Teams are a common theme in the discussion of how Agile delivers value.  Teams are a collection of individuals that bring a range of capabilities.  Some people are specialists, others generalists and a very few are  renaissance people that are great at a wide range of activities.  Understanding the depth and breadth of capabilities in team members provides the team with the flexibility to dynamically allocate capabilities based on the technical context and business need (staff liquidity).  This is an incredibly powerful theory that only works if the team dynamics are conducive.  Team dynamics are an expression of how the team interacts with each other and those outside the team. When assessing the dynamics of a team there are many factors that are important; however, a few are more critical than others. (more…)

Looking at the map to starting an Agile effort?

Looking at the map to starting an Agile effort?

What is needed to start an Agile project?  There are a number of requirements for beginning an Agile effort.  Those requirements typically include a big picture understanding of the business need, a budget, resources, and a team.   Somewhere in that mess, someone needs to understand if there are any unchangeable constraints. A high-level view of the five categories of requirements for starting an Agile effort are:  (more…)

People are chaotic.

People are chaotic.

Have ever heard the saying, “software development would be easy if it weren’t for the people”? People are one of the factors that cause variability in the performance of projects and releases (other factors also include complexity, the size of the work, and process discipline.) There are three mechanisms built into most Agile frameworks to address an acceptance of the idea that people can be chaotic by nature and therefore dampen variability.

  1. Team size, constitution and consistency are attributes that most Agile frameworks have used to enhance productivity and effectiveness that also reduce the natural variability generated when people work together.
    1. The common Agile team size of 7 ± 2 is small enough that team members can establish and nurture personal relationships to ensure effective communication.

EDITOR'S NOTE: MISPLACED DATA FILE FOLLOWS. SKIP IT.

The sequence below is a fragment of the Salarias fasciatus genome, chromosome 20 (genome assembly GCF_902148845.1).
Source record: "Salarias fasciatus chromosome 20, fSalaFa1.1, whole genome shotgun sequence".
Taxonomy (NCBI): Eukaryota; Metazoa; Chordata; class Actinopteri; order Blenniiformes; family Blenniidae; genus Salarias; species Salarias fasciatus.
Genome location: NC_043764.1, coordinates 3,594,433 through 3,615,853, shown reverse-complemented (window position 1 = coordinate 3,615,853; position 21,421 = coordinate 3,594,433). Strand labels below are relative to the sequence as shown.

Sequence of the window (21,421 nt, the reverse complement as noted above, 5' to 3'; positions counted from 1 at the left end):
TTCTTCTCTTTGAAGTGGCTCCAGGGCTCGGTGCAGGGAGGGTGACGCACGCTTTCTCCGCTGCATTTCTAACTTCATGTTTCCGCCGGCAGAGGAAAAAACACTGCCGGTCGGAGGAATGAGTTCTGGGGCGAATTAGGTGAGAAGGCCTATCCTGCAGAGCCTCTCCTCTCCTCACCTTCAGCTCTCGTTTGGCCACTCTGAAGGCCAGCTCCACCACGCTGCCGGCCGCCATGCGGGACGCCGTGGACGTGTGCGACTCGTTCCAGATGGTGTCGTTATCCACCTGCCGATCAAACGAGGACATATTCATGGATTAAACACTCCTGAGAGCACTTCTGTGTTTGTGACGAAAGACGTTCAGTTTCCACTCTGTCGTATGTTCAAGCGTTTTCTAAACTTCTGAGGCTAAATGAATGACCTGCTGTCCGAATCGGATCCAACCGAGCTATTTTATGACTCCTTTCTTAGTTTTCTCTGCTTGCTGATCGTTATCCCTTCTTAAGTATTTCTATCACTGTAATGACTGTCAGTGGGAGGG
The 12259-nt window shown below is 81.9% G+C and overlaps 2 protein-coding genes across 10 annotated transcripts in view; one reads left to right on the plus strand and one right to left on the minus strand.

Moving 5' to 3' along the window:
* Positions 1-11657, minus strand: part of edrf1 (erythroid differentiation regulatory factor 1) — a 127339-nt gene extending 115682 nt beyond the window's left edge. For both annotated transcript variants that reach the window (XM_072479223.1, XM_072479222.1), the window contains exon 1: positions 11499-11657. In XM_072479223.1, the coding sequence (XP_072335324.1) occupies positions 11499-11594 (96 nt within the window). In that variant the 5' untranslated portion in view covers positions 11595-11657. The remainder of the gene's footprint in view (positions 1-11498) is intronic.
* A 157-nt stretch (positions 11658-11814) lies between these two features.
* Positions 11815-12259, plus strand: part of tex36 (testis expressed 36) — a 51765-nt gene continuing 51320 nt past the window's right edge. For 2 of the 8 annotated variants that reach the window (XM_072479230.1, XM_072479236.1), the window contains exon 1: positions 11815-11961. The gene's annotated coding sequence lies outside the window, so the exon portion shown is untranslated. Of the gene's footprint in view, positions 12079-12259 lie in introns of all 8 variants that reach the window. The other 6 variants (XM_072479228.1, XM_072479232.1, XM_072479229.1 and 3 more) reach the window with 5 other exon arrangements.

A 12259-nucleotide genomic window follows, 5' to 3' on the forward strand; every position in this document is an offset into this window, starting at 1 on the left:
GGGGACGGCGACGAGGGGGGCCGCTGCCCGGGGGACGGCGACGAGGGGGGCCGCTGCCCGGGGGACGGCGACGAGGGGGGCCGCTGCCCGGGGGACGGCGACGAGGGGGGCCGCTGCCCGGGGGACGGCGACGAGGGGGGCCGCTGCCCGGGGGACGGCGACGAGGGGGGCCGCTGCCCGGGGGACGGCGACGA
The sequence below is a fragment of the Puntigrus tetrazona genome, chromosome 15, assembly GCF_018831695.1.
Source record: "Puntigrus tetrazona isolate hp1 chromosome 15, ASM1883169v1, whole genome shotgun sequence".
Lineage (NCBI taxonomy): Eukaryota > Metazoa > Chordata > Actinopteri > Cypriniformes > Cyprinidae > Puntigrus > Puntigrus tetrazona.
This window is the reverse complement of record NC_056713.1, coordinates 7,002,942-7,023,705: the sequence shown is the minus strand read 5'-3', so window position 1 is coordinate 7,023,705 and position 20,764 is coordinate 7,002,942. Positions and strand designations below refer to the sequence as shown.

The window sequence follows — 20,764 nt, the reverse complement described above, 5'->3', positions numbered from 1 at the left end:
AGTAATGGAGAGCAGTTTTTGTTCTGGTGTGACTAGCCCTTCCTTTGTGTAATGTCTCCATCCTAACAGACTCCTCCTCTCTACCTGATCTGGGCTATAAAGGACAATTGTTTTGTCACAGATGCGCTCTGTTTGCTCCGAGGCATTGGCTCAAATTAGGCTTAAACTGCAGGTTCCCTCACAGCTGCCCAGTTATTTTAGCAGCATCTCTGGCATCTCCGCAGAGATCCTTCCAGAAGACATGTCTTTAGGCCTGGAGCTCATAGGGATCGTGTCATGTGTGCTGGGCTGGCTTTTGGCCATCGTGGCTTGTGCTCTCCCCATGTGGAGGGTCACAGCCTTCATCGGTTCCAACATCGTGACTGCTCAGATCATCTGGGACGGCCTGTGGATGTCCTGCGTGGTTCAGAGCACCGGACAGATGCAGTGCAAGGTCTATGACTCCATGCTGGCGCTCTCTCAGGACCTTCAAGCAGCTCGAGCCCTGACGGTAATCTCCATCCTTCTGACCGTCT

2. Agile teams are typically cross-functional and include a Scrum master/coach and the product owner. The composition of the team fosters self-reliance and the ability to self-organize, again reducing variability.
    3. Long lived teams tend to establish strong bonds that foster good communication and behaviors such as swarming. Swarming is a behavior in which team members rally to a task that is in trouble so that team as a whole can meet its goal, which reduces overall variability in performance.
  2. Peer reviews of all types have been a standard tool to improve quality and consistency of work products for decades. Peer reviews are a mechanism to remove defects from code or other work product before they are integrated into larger work products. The problem is that having someone else look at something you created and criticize it is grating. Extreme programing took classic peer reviews a step further and put two people together at one keyboard, one typing and the other providing running commentary (a colloquial description of pair programing). Demonstrations are a variant of peer reviews. Removing defects earlier in the development process through observation and discussion reduces variability and therefore the risk of not delivering value.